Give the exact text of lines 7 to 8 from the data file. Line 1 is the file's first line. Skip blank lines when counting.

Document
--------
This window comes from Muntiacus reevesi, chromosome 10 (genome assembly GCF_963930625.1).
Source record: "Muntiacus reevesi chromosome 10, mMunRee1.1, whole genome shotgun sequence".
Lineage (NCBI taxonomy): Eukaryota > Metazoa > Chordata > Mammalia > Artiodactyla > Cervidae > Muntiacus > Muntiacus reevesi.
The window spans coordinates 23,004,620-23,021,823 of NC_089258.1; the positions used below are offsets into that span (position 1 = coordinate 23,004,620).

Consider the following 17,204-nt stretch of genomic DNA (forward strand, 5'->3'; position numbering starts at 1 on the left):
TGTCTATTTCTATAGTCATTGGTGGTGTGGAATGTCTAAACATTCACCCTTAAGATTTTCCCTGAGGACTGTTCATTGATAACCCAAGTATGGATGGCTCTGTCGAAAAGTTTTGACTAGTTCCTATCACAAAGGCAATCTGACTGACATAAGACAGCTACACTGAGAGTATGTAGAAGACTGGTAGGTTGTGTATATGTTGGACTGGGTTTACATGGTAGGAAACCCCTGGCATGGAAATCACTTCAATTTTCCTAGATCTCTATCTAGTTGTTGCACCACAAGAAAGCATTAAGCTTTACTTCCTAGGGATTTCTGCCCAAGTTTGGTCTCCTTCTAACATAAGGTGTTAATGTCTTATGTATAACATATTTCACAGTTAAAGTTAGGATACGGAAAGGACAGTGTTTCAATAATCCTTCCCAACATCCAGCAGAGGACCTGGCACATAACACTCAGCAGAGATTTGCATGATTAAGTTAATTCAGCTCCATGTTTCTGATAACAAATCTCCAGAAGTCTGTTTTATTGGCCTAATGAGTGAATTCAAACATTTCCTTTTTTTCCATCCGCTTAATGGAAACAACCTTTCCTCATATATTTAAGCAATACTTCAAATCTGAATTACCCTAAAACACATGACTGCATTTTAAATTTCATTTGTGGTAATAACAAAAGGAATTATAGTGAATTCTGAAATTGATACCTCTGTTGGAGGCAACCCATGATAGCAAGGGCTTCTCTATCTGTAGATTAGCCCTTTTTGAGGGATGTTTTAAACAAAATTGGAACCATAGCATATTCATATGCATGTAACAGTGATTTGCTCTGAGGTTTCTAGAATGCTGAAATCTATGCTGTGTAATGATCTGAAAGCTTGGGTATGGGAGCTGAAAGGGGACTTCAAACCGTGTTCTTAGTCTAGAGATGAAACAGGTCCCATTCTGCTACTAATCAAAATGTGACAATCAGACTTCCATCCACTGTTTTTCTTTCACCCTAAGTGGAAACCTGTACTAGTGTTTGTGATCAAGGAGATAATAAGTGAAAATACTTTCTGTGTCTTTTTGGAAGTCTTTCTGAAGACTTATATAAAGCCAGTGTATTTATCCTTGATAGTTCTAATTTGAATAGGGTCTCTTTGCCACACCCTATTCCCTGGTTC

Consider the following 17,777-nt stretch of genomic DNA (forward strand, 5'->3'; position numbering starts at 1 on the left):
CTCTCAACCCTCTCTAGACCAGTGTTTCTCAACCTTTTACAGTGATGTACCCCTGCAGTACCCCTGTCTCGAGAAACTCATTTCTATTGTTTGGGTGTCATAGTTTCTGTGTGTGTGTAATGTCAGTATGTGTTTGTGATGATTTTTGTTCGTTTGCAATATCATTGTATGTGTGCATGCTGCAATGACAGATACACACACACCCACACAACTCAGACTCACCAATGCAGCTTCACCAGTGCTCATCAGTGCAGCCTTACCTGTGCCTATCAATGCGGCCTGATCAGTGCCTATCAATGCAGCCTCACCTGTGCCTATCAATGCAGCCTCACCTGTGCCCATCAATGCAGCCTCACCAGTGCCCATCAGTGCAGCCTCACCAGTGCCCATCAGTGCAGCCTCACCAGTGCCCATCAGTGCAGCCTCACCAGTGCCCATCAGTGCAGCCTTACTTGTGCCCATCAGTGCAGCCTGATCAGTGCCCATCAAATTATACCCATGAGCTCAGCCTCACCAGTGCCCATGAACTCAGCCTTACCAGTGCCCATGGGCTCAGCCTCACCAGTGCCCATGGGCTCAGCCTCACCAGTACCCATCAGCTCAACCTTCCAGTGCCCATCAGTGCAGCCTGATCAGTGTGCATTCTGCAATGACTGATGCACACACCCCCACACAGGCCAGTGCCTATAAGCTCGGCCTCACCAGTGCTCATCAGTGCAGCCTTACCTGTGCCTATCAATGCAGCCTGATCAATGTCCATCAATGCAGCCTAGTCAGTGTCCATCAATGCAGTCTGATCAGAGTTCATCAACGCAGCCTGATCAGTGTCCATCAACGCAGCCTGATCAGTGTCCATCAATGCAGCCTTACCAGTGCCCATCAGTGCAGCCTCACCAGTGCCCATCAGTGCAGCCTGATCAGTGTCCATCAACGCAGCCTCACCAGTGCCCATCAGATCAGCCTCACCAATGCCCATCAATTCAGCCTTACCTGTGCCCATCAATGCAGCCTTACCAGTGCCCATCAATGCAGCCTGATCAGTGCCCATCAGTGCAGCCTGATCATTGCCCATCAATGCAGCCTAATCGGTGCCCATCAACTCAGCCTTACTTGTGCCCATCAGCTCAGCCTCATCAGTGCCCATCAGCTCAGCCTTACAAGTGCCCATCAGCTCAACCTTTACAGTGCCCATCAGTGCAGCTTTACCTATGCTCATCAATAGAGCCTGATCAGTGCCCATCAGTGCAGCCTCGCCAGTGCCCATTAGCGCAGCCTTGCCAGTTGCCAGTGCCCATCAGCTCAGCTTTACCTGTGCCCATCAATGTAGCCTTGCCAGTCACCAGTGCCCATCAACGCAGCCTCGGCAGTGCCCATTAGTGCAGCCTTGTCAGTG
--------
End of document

Consider the following 17,777-nt stretch of genomic DNA (forward strand, 5'->3'; position numbering starts at 1 on the left):
CTCTCAACCCTCTCTAGACCAGTGTTTCTCAACCTTTTACAGTGATGTACCCCTGCAGTACCCCTGTCTCGAGAAACTCATTTCTATTGTTTGGGTGTCATAGTTTCTGTGTGTGTGTAATGTCAGTATGTGTTTGTGATGATTTTTGTTCGTTTGCAATATCATTGTATGTGTGCATGCTGCAATGACAGATACACACACACCCACACAACTCAGACTCACCAATGCAGCTTCACCAGTGCTCATCAGTGCAGCCTTACCTGTGCCTATCAATGCGGCCTGATCAGTGCCTATCAATGCAGCCTCACCTGTGCCTATCAATGCAGCCTCACCTGTGCCCATCAATGCAGCCTCACCAGTGCCCATCAGTGCAGCCTCACCAGTGCCCATCAGTGCAGCCTCACCAGTGCCCATCAGTGCAGCCTCACCAGTGCCCATCAGTGCAGCCTTACTTGTGCCCATCAGTGCAGCCTGATCAGTGCCCATCAAATTATACCCATGAGCTCAGCCTCACCAGTGCCCATGAACTCAGCCTTACCAGTGCCCATGGGCTCAGCCTCACCAGTGCCCATGGGCTCAGCCTCACCAGTACCCATCAGCTCAACCTTCCAGTGCCCATCAGTGCAGCCTGATCAGTGTGCATTCTGCAATGACTGATGCACACACCCCCACACAGGCCAGTGCCTATAAGCTCGGCCTCACCAGTGCTCATCAGTGCAGCCTTACCTGTGCCTATCAATGCAGCCTGATCAATGTCCATCAATGCAGCCTAGTCAGTGTCCATCAATGCAGTCTGATCAGAGTTCATCAACGCAGCCTGATCAGTGTCCATCAACGCAGCCTGATCAGTGTCCATCAATGCAGCCTTACCAGTGCCCATCAGTGCAGCCTCACCAGTGCCCATCAGTGCAGCCTGATCAGTGTCCATCAACGCAGCCTCACCAGTGCCCATCAGATCAGCCTCACCAATGCCCATCAATTCAGCCTTACCTGTGCCCATCAATGCAGCCTTACCAGTGCCCATCAATGCAGCCTGATCAGTGCCCATCAGTGCAGCCTGATCATTGCCCATCAATGCAGCCTAATCGGTGCCCATCAACTCAGCCTTACTTGTGCCCATCAGCTCAGCCTCATCAGTGCCCATCAGCTCAGCCTTACAAGTGCCCATCAGCTCAACCTTTACAGTGCCCATCAGTGCAGCTTTACCTATGCTCATCAATAGAGCCTGATCAGTGCCCATCAGTGCAGCCTCGCCAGTGCCCATTAGCGCAGCCTTGCCAGTTGCCAGTGCCCATCAGCTCAGCTTTACCTGTGCCCATCAATGTAGCCTTGCCAGTCACCAGTGCCCATCAACGCAGCCTCGGCAGTGCCCATTAGTGCAGCCTTGTCAGTG